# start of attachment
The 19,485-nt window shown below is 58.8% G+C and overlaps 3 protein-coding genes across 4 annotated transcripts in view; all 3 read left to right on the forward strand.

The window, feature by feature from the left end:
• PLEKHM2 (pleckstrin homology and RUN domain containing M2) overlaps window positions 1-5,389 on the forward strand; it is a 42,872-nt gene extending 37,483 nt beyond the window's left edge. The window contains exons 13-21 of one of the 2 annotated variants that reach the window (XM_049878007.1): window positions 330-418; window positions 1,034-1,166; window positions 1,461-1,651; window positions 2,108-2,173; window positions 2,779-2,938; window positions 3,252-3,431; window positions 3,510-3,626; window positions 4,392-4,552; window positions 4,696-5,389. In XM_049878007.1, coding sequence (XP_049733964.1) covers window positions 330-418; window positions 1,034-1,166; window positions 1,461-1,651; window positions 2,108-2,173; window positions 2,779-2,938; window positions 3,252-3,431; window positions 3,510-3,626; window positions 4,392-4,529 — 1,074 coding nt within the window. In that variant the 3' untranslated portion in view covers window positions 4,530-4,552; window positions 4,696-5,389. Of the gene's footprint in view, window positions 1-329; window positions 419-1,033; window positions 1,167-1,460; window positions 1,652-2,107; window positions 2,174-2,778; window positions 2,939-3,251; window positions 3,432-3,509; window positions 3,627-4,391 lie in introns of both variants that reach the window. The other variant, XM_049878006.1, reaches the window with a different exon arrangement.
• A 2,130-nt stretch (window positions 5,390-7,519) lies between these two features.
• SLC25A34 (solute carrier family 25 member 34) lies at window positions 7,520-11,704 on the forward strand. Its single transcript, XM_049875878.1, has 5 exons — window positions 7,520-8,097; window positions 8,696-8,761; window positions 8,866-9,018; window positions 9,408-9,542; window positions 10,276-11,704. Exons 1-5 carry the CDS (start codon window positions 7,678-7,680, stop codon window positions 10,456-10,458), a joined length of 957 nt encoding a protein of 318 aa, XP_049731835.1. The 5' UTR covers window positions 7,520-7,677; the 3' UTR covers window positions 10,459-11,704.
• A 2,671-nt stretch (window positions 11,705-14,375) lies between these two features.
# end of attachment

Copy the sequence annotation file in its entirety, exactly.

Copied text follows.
The 19,485-nt window shown below is 58.8% G+C and overlaps 3 protein-coding genes across 4 annotated transcripts in view; all 3 read left to right on the forward strand.

The window, feature by feature from the left end:
• PLEKHM2 (pleckstrin homology and RUN domain containing M2) overlaps window positions 1-5,389 on the forward strand; it is a 42,872-nt gene extending 37,483 nt beyond the window's left edge. The window contains exons 13-21 of one of the 2 annotated variants that reach the window (XM_049878007.1): window positions 330-418; window positions 1,034-1,166; window positions 1,461-1,651; window positions 2,108-2,173; window positions 2,779-2,938; window positions 3,252-3,431; window positions 3,510-3,626; window positions 4,392-4,552; window positions 4,696-5,389. In XM_049878007.1, coding sequence (XP_049733964.1) covers window positions 330-418; window positions 1,034-1,166; window positions 1,461-1,651; window positions 2,108-2,173; window positions 2,779-2,938; window positions 3,252-3,431; window positions 3,510-3,626; window positions 4,392-4,529 — 1,074 coding nt within the window. In that variant the 3' untranslated portion in view covers window positions 4,530-4,552; window positions 4,696-5,389. Of the gene's footprint in view, window positions 1-329; window positions 419-1,033; window positions 1,167-1,460; window positions 1,652-2,107; window positions 2,174-2,778; window positions 2,939-3,251; window positions 3,432-3,509; window positions 3,627-4,391 lie in introns of both variants that reach the window. The other variant, XM_049878006.1, reaches the window with a different exon arrangement.
• A 2,130-nt stretch (window positions 5,390-7,519) lies between these two features.
• SLC25A34 (solute carrier family 25 member 34) lies at window positions 7,520-11,704 on the forward strand. Its single transcript, XM_049875878.1, has 5 exons — window positions 7,520-8,097; window positions 8,696-8,761; window positions 8,866-9,018; window positions 9,408-9,542; window positions 10,276-11,704. Exons 1-5 carry the CDS (start codon window positions 7,678-7,680, stop codon window positions 10,456-10,458), a joined length of 957 nt encoding a protein of 318 aa, XP_049731835.1. The 5' UTR covers window positions 7,520-7,677; the 3' UTR covers window positions 10,459-11,704.
• A 2,671-nt stretch (window positions 11,705-14,375) lies between these two features.